Category Archives: Det Poetiske Bureau

Review of The Moment

My translation of Jakob Kvist’s review of the Danish version of The Moment (Øjeblikket).

A powerful debut novel about approaching life’s mystery

The Moment is an original, thought-provoking and beautiful book by Peter Holm Jensen, a Dane who has lived abroad for most of his life, mainly in Britain. It was originally written in English and has been skillfully translated into Danish by Alexander Carnera with an intimate understanding of the book’s core concerns.

Det Poetiske Bureaus Forlag, Copenhagen, 2022

By Jakob Kvist

Let me make it clear from the start: this is an unusual book. The Danish publisher calls it a novel in journal form. In diarylike entries, we follow the main character’s life in the Norfolk countryside, where he’s recently moved with his girlfriend, his meagre career as a freelance translator, his friendship with his neighbour, nature walks, pub visits, and wider thoughts about the relationship between thinking and acting in the world. The nature of time is a recurring question. The book examines lived everyday life through various theological, scientific and philosophical lenses. Existential questions are brought to light in a modest yet confident tone. Sensory descriptions of the author’s surroundings are complemented by quotations from, and reflections on, various thinkers such as Heidegger, Rilke, Mark Fisher and Kafka.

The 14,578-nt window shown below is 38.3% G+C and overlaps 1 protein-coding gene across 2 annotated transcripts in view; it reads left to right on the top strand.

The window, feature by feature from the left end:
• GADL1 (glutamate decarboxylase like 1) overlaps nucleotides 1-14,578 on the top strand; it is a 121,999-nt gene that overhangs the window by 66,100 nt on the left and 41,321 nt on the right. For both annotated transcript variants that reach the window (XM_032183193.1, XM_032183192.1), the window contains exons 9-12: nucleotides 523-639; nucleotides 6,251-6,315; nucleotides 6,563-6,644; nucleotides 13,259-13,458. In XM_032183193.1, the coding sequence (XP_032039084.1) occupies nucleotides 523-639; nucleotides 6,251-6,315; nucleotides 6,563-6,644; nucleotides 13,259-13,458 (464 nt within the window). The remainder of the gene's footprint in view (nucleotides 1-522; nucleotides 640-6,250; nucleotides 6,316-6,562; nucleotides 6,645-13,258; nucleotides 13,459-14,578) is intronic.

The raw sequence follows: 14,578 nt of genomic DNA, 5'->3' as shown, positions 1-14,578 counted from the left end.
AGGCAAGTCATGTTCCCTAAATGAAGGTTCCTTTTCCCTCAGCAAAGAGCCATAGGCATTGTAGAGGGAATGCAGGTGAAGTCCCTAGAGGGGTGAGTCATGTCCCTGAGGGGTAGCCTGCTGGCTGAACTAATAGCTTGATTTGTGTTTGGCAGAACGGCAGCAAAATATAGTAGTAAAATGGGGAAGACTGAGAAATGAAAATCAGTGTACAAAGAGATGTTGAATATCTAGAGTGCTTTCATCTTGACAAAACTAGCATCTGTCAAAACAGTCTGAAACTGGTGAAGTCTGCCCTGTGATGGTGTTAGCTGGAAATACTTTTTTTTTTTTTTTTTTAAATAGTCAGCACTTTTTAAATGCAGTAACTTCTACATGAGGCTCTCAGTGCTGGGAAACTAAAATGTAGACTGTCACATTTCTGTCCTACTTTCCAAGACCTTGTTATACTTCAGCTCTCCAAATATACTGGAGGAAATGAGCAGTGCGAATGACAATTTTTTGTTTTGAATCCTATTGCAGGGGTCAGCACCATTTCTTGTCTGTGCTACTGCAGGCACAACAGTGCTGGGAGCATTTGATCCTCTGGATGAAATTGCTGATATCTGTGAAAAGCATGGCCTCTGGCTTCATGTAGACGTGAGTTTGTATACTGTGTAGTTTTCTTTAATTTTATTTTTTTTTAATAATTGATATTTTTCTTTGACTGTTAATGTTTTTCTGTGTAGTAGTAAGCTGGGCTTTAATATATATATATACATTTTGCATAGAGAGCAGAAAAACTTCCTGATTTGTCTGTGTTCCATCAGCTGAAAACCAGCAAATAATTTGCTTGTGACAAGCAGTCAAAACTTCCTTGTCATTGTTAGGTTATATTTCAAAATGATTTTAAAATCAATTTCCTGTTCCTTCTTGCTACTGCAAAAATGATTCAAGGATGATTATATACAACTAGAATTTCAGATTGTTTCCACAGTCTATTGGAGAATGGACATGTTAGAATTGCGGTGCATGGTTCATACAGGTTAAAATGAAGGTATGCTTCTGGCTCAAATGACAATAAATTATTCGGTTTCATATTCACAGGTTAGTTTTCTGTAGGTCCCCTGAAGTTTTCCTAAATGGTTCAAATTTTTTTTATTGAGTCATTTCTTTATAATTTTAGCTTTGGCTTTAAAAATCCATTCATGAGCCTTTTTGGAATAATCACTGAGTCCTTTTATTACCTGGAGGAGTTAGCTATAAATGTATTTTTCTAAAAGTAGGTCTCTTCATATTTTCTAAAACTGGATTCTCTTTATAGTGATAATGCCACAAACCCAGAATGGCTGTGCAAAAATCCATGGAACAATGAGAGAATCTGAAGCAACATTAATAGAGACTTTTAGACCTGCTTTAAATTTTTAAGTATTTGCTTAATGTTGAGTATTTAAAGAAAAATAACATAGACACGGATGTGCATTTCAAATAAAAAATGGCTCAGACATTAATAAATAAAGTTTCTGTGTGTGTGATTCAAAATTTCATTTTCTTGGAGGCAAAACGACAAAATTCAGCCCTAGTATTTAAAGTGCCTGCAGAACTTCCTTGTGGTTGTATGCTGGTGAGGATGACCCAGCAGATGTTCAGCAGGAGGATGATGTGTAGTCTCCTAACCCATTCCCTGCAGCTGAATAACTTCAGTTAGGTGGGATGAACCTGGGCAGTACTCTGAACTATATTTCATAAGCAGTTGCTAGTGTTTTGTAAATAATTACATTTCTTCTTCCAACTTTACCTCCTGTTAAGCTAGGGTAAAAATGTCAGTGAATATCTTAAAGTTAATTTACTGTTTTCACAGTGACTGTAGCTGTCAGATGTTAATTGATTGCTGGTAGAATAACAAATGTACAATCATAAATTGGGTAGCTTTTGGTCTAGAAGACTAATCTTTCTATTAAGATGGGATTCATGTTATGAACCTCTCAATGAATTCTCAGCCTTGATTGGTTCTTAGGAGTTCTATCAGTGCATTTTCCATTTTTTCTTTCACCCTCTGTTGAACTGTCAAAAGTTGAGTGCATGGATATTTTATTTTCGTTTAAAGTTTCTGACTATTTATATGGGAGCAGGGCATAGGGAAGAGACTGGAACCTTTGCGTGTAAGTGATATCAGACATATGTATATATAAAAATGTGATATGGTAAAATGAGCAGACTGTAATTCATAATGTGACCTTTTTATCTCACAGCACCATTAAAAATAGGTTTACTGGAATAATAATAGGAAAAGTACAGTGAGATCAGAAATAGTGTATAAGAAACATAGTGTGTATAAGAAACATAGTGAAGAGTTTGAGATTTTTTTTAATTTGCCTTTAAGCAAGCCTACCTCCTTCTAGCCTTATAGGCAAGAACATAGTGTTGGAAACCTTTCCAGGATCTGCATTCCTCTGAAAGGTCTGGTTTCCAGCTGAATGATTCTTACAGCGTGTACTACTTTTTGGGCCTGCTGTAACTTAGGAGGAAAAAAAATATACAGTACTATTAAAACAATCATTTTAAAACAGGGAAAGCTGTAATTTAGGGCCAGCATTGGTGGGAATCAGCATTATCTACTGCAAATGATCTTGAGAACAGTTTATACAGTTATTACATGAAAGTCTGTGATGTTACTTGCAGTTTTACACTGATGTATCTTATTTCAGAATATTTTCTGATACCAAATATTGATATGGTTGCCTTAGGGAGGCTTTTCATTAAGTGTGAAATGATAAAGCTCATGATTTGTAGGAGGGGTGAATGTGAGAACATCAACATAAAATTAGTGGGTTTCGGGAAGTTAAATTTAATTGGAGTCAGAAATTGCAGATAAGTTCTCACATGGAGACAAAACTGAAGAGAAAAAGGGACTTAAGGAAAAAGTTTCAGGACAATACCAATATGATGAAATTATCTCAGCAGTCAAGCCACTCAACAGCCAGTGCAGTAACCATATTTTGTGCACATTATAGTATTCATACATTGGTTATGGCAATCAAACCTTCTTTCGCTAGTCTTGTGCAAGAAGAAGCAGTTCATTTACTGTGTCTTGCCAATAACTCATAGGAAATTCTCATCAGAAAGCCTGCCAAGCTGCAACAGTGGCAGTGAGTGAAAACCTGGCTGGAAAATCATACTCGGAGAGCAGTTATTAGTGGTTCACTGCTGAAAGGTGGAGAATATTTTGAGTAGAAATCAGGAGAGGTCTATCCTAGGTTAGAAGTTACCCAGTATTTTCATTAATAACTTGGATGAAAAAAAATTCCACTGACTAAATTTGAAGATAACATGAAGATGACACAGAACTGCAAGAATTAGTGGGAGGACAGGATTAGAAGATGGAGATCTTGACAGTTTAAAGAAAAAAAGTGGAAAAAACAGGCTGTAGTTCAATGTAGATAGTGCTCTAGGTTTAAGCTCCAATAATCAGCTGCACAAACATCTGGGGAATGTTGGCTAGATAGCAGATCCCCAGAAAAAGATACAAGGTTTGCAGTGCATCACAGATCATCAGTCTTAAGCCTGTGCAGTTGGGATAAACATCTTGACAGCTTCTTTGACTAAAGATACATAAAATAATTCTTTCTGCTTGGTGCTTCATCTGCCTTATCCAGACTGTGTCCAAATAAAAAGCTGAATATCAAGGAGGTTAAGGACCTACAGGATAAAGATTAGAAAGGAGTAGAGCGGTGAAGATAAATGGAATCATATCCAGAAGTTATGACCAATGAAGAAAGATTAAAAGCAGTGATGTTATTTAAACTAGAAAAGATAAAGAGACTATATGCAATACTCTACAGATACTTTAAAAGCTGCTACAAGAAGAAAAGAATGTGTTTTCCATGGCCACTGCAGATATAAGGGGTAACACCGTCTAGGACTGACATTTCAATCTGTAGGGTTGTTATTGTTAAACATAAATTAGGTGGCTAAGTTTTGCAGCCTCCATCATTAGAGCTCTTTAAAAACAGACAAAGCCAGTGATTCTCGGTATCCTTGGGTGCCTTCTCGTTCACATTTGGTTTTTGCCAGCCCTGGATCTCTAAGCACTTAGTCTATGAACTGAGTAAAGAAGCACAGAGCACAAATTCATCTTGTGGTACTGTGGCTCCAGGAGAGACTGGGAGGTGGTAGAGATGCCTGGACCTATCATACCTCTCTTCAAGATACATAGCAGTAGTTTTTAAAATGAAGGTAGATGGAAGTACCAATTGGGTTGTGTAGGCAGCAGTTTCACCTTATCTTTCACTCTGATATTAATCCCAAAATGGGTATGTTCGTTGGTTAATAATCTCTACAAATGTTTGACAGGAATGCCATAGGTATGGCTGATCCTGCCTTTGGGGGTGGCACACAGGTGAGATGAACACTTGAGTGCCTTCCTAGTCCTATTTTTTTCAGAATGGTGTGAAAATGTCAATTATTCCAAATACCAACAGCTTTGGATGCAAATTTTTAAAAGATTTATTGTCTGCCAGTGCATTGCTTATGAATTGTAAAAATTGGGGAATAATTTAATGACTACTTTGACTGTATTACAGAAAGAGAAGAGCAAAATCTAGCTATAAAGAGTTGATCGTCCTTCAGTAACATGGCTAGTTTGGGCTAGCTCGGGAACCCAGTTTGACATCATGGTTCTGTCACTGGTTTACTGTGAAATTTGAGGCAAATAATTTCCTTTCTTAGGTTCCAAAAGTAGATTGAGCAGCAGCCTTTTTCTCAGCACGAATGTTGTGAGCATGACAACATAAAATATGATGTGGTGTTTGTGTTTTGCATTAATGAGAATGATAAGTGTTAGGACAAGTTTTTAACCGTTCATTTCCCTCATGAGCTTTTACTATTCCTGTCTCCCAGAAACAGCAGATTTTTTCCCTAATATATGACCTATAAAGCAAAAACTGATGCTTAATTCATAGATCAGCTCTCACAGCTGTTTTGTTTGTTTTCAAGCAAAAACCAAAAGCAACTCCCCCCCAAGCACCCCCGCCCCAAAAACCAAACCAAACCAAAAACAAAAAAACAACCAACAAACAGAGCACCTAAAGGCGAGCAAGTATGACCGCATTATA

Everyday presence

The book closes in on things that are often buried under day-to-day life. What tends to remain unspoken is spoken here, in simple language. For example, a writing block is described as a moral defeat. One senses a forlornness, but it’s a forlornness that seems to be overcome by the way it’s presented in the journal.

Everyday life isn’t subjected to symbolic, psychological or self-help interpretations. What’s given most attention is what’s right in front of us, and so easily overlooked. By slowing down thought and focusing on the present, the book reminds us that we’re always in nature, and that in some sense it calls to us. The difficulty of realising this is hinted at in a very different passage from earlier in the narrator’s life that describes ‘a haze that began to gather between me and the world.’

As a freelance translator, the narrator thinks about the situation he’s found himself in: always looking at screens, waiting for jobs to pop up before they’re snapped up by other translators, and how this exploitative scenario has arisen and become accepted in the holy name of competition.

The moment

This book circles around ‘the moment’ as a different experience of time. An experience that’s foreign to us because it’s not born of haste and stress. When we’re busy, we do what we’ve got to do with blinders on. We’re absent, don’t sense the deep time that is the time of life, life-giving time.